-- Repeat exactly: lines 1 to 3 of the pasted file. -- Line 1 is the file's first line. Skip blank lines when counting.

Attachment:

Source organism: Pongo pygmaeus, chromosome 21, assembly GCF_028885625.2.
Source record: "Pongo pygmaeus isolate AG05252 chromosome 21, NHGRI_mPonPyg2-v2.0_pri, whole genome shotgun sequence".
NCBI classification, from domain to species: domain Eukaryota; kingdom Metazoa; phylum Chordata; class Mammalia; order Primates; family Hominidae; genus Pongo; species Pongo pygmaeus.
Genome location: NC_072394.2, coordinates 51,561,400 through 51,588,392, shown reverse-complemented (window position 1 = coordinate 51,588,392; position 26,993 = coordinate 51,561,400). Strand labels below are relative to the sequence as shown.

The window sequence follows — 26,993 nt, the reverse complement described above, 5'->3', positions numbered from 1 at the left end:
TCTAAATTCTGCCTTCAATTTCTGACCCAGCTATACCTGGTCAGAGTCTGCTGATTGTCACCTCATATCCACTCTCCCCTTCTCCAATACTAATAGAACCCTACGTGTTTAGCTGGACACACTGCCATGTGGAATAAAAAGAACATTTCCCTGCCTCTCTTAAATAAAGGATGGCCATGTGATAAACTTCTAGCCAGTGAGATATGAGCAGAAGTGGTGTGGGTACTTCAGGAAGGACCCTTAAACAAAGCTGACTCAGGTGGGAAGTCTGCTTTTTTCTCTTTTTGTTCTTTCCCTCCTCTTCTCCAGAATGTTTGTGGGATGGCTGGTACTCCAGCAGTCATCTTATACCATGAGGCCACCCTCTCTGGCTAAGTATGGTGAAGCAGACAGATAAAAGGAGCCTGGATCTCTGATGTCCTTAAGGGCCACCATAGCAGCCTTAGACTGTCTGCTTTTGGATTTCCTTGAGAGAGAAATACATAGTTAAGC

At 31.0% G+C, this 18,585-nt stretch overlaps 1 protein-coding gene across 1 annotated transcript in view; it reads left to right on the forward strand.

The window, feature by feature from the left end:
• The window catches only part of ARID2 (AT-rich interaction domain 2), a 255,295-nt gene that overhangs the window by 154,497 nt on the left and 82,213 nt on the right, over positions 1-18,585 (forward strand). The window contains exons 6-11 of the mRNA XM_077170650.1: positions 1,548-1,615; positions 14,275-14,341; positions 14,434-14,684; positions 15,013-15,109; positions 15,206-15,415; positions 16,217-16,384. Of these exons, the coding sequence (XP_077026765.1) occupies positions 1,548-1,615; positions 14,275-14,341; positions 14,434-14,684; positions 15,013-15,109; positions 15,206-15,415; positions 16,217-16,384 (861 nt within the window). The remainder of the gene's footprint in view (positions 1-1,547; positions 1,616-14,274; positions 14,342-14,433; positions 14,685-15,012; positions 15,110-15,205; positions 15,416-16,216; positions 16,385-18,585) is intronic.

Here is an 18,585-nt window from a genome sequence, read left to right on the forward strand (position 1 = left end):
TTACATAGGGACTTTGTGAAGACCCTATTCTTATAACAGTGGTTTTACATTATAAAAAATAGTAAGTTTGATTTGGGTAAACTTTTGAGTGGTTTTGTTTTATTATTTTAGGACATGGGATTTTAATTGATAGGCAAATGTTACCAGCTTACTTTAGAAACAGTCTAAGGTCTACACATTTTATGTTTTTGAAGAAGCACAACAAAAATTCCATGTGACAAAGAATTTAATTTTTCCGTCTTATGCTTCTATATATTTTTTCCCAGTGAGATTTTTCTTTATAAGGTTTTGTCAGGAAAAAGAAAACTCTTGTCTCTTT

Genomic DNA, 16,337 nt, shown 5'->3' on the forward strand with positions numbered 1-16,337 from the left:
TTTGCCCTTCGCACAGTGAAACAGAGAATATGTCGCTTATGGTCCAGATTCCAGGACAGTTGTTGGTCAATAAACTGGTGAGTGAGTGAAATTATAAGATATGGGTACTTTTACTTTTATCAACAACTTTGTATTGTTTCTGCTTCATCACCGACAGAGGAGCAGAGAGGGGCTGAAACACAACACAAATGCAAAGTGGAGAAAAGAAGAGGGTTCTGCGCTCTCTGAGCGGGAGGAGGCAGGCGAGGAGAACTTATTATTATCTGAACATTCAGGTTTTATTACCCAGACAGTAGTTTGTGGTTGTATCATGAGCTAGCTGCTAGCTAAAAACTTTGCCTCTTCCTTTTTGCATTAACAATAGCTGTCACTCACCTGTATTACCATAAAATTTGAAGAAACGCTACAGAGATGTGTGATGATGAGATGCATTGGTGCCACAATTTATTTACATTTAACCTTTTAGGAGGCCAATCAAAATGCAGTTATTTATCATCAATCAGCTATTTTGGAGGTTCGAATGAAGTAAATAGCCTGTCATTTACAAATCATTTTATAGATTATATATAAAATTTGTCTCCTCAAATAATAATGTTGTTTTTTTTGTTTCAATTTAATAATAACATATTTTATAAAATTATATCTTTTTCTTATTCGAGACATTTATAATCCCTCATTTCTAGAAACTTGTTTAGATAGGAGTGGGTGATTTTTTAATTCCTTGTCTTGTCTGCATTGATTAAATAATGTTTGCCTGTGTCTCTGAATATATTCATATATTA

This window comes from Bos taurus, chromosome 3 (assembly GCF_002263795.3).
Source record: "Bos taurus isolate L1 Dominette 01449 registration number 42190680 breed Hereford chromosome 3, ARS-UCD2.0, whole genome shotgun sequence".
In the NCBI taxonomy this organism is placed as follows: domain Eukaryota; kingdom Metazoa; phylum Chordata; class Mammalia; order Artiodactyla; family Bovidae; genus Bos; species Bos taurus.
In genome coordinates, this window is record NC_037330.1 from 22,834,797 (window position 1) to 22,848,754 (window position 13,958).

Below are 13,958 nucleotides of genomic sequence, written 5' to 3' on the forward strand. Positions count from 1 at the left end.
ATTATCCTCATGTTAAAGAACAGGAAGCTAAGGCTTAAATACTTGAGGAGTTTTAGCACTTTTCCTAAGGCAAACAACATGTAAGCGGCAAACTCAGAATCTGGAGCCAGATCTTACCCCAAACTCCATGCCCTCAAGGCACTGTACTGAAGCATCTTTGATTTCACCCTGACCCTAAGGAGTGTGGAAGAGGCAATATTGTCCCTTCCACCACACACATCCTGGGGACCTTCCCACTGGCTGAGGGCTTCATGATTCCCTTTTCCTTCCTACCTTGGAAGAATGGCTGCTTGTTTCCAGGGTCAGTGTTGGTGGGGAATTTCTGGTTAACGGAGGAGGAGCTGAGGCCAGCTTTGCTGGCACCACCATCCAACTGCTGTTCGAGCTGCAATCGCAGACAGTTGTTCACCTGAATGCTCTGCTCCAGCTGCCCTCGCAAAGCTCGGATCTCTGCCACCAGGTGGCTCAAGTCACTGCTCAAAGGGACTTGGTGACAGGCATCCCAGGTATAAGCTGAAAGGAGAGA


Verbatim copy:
Source organism: Pongo pygmaeus, chromosome 21, assembly GCF_028885625.2.
Source record: "Pongo pygmaeus isolate AG05252 chromosome 21, NHGRI_mPonPyg2-v2.0_pri, whole genome shotgun sequence".
NCBI classification, from domain to species: domain Eukaryota; kingdom Metazoa; phylum Chordata; class Mammalia; order Primates; family Hominidae; genus Pongo; species Pongo pygmaeus.